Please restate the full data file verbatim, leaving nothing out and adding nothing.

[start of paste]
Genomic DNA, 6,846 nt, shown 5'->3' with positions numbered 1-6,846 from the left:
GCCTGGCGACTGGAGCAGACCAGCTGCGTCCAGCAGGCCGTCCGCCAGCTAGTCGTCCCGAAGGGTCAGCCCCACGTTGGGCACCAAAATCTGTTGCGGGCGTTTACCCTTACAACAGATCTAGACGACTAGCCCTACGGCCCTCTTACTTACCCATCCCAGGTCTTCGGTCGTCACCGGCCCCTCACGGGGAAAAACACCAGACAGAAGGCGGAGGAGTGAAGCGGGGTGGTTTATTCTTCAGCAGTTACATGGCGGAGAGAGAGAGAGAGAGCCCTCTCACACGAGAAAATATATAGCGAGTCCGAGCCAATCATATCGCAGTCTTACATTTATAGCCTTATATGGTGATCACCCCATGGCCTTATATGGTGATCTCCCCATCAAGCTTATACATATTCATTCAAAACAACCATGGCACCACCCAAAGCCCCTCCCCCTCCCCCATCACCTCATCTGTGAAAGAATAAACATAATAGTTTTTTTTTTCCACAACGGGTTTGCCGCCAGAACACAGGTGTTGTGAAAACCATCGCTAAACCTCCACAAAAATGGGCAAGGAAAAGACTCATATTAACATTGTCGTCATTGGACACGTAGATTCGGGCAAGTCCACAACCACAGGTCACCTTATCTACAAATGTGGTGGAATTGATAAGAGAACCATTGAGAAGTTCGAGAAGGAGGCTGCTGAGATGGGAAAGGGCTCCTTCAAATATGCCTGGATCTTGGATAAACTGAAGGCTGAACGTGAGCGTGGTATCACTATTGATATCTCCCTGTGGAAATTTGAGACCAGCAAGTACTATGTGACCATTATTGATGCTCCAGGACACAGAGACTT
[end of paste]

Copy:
Genomic DNA, 6,846 nt, shown 5'->3' with positions numbered 1-6,846 from the left:
GCCTGGCGACTGGAGCAGACCAGCTGCGTCCAGCAGGCCGTCCGCCAGCTAGTCGTCCCGAAGGGTCAGCCCCACGTTGGGCACCAAAATCTGTTGCGGGCGTTTACCCTTACAACAGATCTAGACGACTAGCCCTACGGCCCTCTTACTTACCCATCCCAGGTCTTCGGTCGTCACCGGCCCCTCACGGGGAAAAACACCAGACAGAAGGCGGAGGAGTGAAGCGGGGTGGTTTATTCTTCAGCAGTTACATGGCGGAGAGAGAGAGAGAGAGCCCTCTCACACGAGAAAATATATAGCGAGTCCGAGCCAATCATATCGCAGTCTTACATTTATAGCCTTATATGGTGATCACCCCATGGCCTTATATGGTGATCTCCCCATCAAGCTTATACATATTCATTCAAAACAACCATGGCACCACCCAAAGCCCCTCCCCCTCCCCCATCACCTCATCTGTGAAAGAATAAACATAATAGTTTTTTTTTTCCACAACGGGTTTGCCGCCAGAACACAGGTGTTGTGAAAACCATCGCTAAACCTCCACAAAAATGGGCAAGGAAAAGACTCATATTAACATTGTCGTCATTGGACACGTAGATTCGGGCAAGTCCACAACCACAGGTCACCTTATCTACAAATGTGGTGGAATTGATAAGAGAACCATTGAGAAGTTCGAGAAGGAGGCTGCTGAGATGGGAAAGGGCTCCTTCAAATATGCCTGGATCTTGGATAAACTGAAGGCTGAACGTGAGCGTGGTATCACTATTGATATCTCCCTGTGGAAATTTGAGACCAGCAAGTACTATGTGACCATTATTGATGCTCCAGGACACAGAGACTT